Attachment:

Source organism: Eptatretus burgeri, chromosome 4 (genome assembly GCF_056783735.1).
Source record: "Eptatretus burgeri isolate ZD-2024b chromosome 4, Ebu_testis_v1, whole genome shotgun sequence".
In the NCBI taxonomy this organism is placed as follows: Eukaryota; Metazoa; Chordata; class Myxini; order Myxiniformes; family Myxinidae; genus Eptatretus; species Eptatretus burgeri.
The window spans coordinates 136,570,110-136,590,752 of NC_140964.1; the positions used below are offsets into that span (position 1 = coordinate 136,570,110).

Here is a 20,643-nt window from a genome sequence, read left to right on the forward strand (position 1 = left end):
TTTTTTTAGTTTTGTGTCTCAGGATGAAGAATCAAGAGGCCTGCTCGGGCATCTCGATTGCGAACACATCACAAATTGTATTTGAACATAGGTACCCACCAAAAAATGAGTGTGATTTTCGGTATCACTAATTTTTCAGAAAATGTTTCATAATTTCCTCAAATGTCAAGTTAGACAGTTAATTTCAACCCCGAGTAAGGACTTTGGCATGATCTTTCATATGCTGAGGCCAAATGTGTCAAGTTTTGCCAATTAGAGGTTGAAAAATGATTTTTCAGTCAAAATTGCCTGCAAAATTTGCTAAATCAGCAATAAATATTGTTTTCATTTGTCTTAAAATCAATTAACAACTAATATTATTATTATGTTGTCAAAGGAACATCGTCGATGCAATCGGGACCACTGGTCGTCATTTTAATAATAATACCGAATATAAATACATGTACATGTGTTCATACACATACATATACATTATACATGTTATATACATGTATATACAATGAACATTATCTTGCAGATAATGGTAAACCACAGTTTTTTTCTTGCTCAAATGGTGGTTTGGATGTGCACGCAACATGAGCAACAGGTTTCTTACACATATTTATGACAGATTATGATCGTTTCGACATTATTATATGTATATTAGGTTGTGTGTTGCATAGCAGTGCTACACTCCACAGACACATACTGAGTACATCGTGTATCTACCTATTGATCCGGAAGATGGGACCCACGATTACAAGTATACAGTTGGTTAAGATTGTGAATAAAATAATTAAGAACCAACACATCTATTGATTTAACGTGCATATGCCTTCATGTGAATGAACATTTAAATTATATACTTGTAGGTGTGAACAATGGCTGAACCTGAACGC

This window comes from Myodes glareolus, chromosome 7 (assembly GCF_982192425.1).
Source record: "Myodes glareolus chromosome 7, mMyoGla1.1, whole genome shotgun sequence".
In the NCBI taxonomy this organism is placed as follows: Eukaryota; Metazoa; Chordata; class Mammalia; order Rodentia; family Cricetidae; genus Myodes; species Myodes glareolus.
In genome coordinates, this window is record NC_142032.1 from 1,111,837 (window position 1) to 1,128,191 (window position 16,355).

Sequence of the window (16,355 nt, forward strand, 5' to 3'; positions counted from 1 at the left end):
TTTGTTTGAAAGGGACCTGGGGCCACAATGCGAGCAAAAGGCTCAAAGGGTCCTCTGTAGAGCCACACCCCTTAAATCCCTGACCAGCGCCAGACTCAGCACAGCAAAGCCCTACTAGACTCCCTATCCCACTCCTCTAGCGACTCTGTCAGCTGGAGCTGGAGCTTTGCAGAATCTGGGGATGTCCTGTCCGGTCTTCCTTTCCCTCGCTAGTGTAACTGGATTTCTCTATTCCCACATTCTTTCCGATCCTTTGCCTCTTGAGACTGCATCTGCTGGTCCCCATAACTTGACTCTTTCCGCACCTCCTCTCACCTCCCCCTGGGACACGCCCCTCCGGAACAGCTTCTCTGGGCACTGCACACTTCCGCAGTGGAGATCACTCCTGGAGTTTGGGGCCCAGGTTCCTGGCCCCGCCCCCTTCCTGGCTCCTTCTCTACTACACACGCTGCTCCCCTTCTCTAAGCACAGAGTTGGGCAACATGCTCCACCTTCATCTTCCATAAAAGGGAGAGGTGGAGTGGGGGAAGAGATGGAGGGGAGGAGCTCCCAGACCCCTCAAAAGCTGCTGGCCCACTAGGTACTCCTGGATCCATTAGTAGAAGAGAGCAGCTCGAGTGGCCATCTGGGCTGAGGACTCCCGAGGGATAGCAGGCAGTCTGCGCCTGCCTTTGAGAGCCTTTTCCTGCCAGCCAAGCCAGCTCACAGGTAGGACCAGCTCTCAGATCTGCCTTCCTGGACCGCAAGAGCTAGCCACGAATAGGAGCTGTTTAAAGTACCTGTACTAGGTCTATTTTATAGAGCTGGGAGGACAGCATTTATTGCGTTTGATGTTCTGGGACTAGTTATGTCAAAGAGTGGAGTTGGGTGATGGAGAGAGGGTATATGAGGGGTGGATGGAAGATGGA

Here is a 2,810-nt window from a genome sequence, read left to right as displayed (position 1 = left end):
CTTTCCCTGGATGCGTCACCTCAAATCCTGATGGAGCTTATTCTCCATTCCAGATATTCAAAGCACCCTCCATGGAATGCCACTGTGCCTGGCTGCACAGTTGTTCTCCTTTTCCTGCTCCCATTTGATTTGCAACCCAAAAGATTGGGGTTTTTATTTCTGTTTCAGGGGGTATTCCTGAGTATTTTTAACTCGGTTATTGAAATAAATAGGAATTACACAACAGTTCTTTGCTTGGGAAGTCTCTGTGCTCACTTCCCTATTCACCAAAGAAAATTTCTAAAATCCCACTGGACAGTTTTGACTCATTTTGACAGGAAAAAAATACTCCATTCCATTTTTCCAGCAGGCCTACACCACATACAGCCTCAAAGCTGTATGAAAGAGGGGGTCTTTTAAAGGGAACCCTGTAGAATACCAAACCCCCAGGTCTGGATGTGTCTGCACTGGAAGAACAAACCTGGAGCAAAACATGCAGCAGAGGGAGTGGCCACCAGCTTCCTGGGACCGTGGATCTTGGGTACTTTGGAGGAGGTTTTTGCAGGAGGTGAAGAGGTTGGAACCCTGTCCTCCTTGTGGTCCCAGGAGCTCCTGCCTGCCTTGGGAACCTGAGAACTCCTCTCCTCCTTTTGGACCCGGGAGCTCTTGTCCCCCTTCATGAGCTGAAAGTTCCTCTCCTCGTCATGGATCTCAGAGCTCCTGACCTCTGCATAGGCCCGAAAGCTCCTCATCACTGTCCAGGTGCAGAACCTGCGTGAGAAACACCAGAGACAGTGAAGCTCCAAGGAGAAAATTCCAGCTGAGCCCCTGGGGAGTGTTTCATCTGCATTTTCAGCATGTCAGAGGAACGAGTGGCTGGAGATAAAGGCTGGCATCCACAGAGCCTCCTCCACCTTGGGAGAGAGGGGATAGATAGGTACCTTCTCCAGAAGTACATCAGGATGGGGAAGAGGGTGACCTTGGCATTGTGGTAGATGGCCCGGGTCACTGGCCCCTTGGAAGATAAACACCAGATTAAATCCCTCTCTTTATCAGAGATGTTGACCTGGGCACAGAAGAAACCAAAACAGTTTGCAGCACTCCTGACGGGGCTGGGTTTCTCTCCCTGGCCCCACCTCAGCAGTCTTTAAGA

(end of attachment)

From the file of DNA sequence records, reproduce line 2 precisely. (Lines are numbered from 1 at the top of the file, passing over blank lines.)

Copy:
Source record: "Eptatretus burgeri isolate ZD-2024b chromosome 4, Ebu_testis_v1, whole genome shotgun sequence".